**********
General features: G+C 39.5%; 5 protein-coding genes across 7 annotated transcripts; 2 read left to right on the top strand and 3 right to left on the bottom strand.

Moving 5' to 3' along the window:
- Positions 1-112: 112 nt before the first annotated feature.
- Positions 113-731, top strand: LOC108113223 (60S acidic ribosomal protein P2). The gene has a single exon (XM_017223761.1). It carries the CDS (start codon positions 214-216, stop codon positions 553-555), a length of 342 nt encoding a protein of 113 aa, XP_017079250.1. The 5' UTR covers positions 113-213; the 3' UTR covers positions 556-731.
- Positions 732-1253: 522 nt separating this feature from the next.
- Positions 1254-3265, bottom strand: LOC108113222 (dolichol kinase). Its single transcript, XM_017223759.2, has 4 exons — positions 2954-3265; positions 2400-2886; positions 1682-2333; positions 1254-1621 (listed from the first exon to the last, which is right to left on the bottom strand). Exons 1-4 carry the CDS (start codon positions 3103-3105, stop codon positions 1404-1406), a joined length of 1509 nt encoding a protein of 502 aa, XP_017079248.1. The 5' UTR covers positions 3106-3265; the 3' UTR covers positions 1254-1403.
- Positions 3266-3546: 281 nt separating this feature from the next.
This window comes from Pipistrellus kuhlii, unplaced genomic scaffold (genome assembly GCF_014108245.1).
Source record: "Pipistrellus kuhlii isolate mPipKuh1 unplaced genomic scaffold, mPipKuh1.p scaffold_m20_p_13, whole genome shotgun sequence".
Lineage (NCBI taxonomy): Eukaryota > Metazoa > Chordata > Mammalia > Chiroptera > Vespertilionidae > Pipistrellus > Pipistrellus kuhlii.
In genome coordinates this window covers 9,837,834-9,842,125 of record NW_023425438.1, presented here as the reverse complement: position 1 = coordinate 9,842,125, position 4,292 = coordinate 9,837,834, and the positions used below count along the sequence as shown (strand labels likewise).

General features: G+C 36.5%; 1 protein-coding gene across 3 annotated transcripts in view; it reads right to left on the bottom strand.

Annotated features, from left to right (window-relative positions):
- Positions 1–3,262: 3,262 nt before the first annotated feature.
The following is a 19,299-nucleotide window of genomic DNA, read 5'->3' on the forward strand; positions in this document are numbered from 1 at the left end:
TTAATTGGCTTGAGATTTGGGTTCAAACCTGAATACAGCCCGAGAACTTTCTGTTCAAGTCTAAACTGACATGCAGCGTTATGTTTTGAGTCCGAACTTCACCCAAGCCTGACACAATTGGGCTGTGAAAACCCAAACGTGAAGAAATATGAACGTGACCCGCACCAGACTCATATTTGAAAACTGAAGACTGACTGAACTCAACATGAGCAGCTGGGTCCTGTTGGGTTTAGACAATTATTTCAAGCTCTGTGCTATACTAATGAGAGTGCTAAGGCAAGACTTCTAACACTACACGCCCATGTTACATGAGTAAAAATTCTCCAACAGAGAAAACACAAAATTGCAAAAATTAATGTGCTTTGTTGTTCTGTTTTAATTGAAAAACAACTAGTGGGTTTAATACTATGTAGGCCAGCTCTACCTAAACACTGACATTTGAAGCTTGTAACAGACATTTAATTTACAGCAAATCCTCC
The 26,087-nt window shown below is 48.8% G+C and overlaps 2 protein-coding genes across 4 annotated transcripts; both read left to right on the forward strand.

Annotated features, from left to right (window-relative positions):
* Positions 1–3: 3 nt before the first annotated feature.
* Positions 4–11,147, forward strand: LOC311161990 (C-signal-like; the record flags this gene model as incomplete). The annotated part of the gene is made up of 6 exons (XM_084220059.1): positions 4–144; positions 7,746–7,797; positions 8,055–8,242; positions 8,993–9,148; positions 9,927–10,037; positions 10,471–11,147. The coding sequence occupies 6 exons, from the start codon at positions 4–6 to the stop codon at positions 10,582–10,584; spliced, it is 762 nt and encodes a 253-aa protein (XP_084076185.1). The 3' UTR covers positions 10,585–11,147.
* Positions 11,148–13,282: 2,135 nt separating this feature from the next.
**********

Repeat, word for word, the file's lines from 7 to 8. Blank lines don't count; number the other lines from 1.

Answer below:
- Positions 3266-3546: 281 nt separating this feature from the next.
This window comes from Pipistrellus kuhlii, unplaced genomic scaffold (genome assembly GCF_014108245.1).